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Will 2009 be FriendFeed's year?

It has been a very interesting year for social networking, microblogging, the practice of sharing short messages with followers has really caught on and Twitter has certainly enjoyed the most buzz of 2008. A notable feature though of Twitter's rise has been the number of problems they have and its bizarre reverse product development cycle, it now has less features than when I first joined; and all in the name of stability, a goal that Twitter is going through a lot of pain to achieve. In the background though has been the looming presence of FriendFeed, a service that aggregates streams from various web 2.0 services and has the ability for users to post comments. It was founded by some former Google employees and has been adding some very interesting features recently such as rooms and real time feeds. That's right - they've been adding features not taking them away! I've noticed FriendFeed is becoming more and more useful to me as it attracts users and it will be interesting to see how this develops in 2009.

Here in the UK we did have the surprise of finding that Twitter could no longer provide us with free SMS messages of status updates and direct messages, and of course it is not possible to connect with Twitter with instant messaging anymore. However, I think this isn't really the problem, nor is the US Election banner at the top the problem either, although it is annoying, it isn't even the unclear business model (although D'Arcy Norman's thoughts on this are interesting). Twitter's problem is more fundamental and probably shared with many Web2.0 sites, it that it doesn't provide facilities to cope with a truth about people. People have different aspects to their personalities, they have a range of interests both personal and professional, different circles of people in which they mix and people may only share limited ranges of interests with each other. It's something that is much more complex that a simple personal and professional persona split, which could be potentially solved by just having more than one account. As an example, I bet you are not reading this because, like me you are a fan of Milton Keynes Lighting!

Twitter I think can be a really great service and it is possible to derive a lot of benefits from it, but it has problems that will become more and more of a burden as time passes. The social experience of Twitter does not scale, if you follow more people you just end up with more and more tweets. Sometimes the idea of a "stream" is used to explain how information flows in Twitter, a nice image, but if you imagine each tweet as being a unit of water in that analogy, if you have more and more units of water flowing through the limited space of your Twitter client you end up with more of a torrent! Now this might not be such a problem if you just dip into Twitter now and again to see what is going on, but if you use it out of genuine interest for a topic this could lead you to missing something you might like to have seen. If you consider that many of the messages won't contain information that you are interested in, this can compound the problem, do you follow that person who shares 10% of your interests or not? Add to that the problematic invention of "live tweeting" conferences (the practice of posting messages to Twitter containing the key points from presentations) and you get a situation that could potentially start annoying people and driving them away from the service.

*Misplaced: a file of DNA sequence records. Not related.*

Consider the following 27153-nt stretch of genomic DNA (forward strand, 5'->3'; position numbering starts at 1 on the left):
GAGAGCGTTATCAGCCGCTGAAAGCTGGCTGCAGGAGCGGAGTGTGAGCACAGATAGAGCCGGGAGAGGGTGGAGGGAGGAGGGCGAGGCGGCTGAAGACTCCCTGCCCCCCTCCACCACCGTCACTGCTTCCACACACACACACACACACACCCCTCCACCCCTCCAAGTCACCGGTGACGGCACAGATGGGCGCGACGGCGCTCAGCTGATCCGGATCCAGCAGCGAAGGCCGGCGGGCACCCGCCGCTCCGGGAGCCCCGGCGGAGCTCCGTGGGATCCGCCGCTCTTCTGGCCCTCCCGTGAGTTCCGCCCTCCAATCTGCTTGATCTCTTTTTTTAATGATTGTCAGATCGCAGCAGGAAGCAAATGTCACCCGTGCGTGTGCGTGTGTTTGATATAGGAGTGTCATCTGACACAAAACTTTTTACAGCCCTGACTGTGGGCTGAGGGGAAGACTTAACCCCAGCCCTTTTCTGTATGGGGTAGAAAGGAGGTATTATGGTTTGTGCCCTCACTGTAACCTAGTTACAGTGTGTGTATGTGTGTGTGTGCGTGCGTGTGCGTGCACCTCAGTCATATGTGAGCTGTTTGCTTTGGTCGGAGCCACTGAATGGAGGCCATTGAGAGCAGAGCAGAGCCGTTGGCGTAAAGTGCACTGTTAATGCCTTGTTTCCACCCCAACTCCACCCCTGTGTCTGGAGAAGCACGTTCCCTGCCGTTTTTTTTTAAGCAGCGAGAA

So why is FriendFeed interesting in this context? Well the first thing to note here is that FriendFeed is not a direct replacement for Twitter, like Identi.ca is, but instead a service which primarily aggregates feeds from all sorts of Web 2.0 sites, so if you post a video on YouTube it will automatically get noted in your FriendFeed stream. It currently supports forty-two services plus RSS feeds (which pretty much takes care of everything else). The killer feature though is "rooms", a place where people with a shared interest can post items and comment. Examples of this are the Drupal room and the Ubuntu room. These could potentially be used as chat rooms as well. This is a very powerful method of resource discovery, in fact potentially more powerful than the social features of Delicious which, like Twitter works on the principle of following people only. You can also follow people and organise them into different groups which might be handy if you know people from different places and know they don't have much in the way of overlapping interests.

While Twitter only allows you short messages of 140 characters, making it bit like the "telegraph system of Web 2.0" (to quote the Twitter front page), FriendFeed allows you to post all manner of things, text, video, pictures, links, it is a bit more of a multimedia experience than Twitter, more integrated than having to keep going off to a completely different site to view a posted picture. It would be understandable to look at Twitter and get a feeling that it is in danger of becoming dated, and perhaps, just perhaps, the looming shadow of FriendFeed will creep ever closer to take the Twitter's crown of being the social web site of the moment.

Comments

Hello, very interesting article. You hit the nail on the head about the Web 2.0 when you say:

Twitter's problem is more fundamental and probably shared with many Web2.0 sites, in that it doesn't provide facilities to cope with a truth about people. People have different aspects to their personalities, they have a range of interests both personal and professional, different circles of people in which they mix and people may only share limited ranges of interests with each other.

We live in interesting times......

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